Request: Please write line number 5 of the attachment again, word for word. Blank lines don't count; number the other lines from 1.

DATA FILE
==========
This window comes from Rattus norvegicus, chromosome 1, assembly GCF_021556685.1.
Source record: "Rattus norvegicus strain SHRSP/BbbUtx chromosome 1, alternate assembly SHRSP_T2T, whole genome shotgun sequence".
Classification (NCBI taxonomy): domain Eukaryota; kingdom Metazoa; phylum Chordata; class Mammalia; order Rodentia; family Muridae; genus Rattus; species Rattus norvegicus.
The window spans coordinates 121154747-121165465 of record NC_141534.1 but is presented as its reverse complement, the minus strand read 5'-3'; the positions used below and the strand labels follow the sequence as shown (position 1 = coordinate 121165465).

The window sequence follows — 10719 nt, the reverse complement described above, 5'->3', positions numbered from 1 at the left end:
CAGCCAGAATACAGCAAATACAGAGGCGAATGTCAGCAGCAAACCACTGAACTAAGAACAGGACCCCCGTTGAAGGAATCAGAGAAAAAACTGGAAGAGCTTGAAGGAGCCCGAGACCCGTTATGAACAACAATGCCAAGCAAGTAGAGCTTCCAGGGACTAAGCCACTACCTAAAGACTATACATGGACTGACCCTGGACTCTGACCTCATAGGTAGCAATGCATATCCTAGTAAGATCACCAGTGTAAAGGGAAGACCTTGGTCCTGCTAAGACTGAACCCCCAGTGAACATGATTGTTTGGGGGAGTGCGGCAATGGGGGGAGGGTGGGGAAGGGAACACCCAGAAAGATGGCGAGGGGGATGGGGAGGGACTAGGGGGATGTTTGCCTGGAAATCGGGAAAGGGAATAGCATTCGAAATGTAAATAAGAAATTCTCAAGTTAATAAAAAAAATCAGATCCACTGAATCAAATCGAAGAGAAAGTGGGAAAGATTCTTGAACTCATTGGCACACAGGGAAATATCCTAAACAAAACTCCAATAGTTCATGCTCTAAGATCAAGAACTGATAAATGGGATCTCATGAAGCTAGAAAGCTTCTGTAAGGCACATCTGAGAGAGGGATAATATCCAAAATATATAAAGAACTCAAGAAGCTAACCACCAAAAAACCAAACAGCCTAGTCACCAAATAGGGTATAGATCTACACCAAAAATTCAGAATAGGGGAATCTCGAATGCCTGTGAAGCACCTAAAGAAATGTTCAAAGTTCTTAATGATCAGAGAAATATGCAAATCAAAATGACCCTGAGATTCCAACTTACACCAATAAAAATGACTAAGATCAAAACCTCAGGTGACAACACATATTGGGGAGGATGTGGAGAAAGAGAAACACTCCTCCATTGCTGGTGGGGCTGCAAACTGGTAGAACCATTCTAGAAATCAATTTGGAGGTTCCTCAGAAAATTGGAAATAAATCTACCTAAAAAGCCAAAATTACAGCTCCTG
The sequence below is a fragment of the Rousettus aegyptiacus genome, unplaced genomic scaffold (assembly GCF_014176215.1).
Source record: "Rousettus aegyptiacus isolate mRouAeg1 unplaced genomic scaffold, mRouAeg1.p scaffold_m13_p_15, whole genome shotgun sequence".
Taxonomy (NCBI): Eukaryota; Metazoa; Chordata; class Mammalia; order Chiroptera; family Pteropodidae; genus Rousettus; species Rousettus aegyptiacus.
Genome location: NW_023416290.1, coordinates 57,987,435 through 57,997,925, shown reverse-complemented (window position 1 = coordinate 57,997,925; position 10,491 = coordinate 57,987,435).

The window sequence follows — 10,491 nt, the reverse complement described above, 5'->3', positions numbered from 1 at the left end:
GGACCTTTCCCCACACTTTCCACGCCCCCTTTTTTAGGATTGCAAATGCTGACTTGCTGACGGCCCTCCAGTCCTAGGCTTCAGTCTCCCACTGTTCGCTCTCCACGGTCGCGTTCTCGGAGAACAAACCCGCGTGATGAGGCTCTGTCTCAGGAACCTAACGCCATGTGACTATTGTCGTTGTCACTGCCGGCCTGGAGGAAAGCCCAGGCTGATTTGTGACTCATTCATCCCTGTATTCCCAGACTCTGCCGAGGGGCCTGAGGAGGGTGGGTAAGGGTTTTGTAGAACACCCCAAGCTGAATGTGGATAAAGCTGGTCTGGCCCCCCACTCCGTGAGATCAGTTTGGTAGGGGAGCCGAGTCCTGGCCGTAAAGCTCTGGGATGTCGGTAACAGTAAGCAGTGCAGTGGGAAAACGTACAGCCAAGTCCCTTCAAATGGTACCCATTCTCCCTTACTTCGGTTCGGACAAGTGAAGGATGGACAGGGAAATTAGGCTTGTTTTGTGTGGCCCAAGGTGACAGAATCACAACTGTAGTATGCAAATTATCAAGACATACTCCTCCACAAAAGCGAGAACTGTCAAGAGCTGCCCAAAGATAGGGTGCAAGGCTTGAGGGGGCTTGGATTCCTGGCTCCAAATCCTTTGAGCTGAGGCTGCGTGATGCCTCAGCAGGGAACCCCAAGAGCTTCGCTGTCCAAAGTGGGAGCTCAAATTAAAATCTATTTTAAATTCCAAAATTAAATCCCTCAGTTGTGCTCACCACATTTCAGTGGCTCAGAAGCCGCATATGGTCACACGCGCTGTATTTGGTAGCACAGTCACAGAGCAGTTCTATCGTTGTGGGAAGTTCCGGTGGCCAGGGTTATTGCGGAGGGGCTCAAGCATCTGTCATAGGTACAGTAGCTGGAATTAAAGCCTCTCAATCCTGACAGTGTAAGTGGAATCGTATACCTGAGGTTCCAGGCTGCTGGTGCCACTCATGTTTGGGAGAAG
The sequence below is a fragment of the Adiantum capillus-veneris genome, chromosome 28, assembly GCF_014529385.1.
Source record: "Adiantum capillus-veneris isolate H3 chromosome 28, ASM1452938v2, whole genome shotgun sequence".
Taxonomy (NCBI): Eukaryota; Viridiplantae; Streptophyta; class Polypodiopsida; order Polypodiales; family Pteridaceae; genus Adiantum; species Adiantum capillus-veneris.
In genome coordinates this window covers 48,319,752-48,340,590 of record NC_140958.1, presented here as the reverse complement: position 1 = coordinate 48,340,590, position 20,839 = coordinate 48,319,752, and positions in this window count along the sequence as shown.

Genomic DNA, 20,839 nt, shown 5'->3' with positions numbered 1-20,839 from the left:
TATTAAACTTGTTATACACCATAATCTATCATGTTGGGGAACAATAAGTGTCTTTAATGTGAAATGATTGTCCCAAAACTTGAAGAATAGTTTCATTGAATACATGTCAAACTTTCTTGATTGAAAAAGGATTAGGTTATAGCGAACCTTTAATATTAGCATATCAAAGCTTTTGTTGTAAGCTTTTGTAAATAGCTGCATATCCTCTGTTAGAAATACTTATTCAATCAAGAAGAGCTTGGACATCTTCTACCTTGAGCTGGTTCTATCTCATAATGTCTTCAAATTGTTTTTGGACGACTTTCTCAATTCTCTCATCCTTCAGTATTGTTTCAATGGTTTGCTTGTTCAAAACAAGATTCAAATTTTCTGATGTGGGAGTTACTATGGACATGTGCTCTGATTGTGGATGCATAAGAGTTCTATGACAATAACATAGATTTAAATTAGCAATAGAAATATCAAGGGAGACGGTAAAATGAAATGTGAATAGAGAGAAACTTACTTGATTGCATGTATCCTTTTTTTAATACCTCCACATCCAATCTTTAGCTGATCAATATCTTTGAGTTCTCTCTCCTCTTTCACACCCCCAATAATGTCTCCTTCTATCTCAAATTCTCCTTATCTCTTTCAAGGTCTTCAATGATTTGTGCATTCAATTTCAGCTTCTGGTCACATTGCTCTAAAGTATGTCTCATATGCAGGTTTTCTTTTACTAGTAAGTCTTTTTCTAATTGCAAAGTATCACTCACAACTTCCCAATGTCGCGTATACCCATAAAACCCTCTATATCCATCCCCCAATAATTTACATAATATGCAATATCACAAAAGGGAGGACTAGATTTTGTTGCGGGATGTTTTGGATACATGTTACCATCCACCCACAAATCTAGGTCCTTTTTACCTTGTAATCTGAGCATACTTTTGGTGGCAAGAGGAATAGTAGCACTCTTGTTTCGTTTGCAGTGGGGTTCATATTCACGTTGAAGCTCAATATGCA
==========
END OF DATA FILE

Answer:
The window sequence follows — 10719 nt, the reverse complement described above, 5'->3', positions numbered from 1 at the left end: